Part IV is devoted to activities that combine technology and language learning. Their strength lies in the integration of verbal and non-verbal communication, which helps students understand and interpret different types of stimuli. Most of the tasks concentrate on listening skills and on strengthening vocabulary, but the competence that students acquire in these areas may be used in writing and speaking as well.
Part V centers on cooperative projects that involve all class members and possibly various teachers. Projects such as the establishment of a classroom library ("LORE, A Classroom Library Program") are to be organized on a long-term scale and require much effort. Help may be elicited from parents, colleagues, and community members, but students should have an active role in the running of the library so that they have the feeling that it is theirs. After setting up the library, students engage in personal reading. The final stage of the project is classroom discussion, in which students share their reactions and comment on their favorite aspects. Students keep personal written records of their own reading in reading logs, which the teacher checks regularly. Other projects establish a regular cooperation between ESL and English classes ("Second Language Learners and Literature," "Folktale Collection of the World"). In this way each group takes advantage of the specialized skills of the other and cross-cultural awareness is advanced. Another example is provided by buddy journals ("Buddy Journals Build Relationships and Literacy"), in which ESL and native English-speaking students exchange journals where they write to one another about pre-established topics. Students naturally develop writing fluency while establishing relationships and friendships with young people from different cultural backgrounds.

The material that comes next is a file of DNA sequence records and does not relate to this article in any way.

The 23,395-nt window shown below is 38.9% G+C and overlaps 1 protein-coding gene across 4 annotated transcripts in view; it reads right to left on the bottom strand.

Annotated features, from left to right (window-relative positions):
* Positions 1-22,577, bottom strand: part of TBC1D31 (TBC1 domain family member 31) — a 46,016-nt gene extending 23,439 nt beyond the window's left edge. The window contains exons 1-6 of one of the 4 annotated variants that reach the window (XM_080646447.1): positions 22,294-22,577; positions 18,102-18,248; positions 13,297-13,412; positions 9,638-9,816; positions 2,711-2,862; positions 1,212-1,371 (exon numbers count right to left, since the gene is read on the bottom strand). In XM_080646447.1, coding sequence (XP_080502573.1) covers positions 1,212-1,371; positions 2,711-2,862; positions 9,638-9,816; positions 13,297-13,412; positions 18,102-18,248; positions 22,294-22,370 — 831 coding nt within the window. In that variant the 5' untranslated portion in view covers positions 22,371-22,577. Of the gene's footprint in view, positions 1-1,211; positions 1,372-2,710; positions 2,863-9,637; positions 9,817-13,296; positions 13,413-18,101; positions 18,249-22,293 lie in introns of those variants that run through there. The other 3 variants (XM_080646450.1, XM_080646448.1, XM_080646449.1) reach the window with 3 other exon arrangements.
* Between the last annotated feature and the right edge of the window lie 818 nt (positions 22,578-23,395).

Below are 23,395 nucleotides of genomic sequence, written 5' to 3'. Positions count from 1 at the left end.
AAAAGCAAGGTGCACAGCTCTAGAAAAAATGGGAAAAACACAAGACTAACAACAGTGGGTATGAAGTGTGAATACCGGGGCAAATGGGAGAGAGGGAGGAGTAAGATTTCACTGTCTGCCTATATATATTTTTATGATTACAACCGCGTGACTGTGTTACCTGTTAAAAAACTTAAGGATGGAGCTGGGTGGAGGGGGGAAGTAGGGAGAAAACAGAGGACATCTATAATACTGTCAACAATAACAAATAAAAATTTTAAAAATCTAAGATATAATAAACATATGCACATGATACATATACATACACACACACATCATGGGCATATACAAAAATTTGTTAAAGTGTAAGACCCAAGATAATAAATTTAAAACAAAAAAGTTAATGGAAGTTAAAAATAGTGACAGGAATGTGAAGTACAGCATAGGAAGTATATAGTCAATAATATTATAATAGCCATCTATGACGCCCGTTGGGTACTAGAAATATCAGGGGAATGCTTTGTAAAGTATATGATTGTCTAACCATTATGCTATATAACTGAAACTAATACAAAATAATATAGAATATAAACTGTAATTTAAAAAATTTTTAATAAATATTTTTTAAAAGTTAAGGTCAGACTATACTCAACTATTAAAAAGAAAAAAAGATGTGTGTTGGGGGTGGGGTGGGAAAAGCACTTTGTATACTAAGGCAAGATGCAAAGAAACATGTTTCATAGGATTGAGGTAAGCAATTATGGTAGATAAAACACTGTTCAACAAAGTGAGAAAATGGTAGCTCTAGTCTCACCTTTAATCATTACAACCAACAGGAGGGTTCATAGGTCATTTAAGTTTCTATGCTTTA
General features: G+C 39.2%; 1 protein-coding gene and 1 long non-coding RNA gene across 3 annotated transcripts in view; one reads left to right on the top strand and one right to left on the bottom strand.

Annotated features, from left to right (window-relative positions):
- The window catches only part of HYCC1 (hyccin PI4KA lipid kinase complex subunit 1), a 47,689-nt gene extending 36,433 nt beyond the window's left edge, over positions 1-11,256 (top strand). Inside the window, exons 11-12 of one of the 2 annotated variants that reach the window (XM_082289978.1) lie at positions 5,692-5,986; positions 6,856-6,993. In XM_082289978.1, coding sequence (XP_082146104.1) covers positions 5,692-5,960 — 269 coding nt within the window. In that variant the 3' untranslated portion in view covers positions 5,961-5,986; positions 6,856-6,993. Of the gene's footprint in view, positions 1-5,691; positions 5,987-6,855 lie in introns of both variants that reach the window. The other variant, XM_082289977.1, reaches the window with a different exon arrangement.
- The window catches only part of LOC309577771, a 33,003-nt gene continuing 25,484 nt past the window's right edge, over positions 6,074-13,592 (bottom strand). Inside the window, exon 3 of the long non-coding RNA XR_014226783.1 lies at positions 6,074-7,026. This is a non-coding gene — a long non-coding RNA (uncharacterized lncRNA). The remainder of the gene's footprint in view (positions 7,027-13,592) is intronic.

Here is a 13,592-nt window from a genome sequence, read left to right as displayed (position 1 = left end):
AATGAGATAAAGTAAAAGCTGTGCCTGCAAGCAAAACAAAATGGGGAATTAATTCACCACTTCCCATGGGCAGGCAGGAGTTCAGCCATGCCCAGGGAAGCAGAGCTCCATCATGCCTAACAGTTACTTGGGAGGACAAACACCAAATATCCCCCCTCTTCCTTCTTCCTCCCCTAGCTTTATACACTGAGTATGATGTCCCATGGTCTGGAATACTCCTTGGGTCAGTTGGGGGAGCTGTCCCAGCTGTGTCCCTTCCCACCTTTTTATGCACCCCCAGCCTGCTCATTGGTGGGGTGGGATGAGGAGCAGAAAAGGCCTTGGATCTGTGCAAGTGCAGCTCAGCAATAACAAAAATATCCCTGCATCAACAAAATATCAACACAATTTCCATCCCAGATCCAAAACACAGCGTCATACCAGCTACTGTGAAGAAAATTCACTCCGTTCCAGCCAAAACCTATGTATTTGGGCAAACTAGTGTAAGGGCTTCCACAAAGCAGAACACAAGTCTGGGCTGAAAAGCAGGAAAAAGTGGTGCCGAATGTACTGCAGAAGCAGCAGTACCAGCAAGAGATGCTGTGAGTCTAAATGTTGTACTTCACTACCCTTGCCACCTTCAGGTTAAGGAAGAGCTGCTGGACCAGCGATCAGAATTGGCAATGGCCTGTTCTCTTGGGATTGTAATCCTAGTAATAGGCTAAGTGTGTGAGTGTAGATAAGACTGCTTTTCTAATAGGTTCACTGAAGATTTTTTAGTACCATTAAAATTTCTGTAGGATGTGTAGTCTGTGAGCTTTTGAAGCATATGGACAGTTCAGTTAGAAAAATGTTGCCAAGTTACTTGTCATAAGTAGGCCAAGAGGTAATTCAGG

The sixth and final section presents activities for reviewing and evaluating what has been learned. Some of them allow for self-evaluation, whereas others enable teachers to ascertain to what extent students have learned the material presented. The fact that most of these activities have a game format has two main advantages: firstly a non-threatening, relaxed atmosphere is easily established and students learn while enjoying themselves; secondly, the competitive nature of games strongly reinforces motivation and active, willing participation.
The book offers a thorough collection of secondary school activities, which are economically and accessibly presented. Most of them are easy to prepare and to perform in class. Adaptations for differing contextual requirements are often suggested and if not are nonetheless easy to devise. One of the advantages of the book is the spirit of cooperation that is presupposed by many of the activities, which are to be conducted in partnership with colleagues, or which integrate language teaching with content areas such as economics, sociology, mathematics, science, and so forth. Although this is an effective practice that particularly suits the American school system, where classes are often made up of students of different origins and cultures, it might turn out to be difficult to carry out in other contexts. What is theoretically a good quality of the activities might prove to be a deterrent when transferred to different contexts, where cooperation in the curriculum is not so easily achieved. [-3-]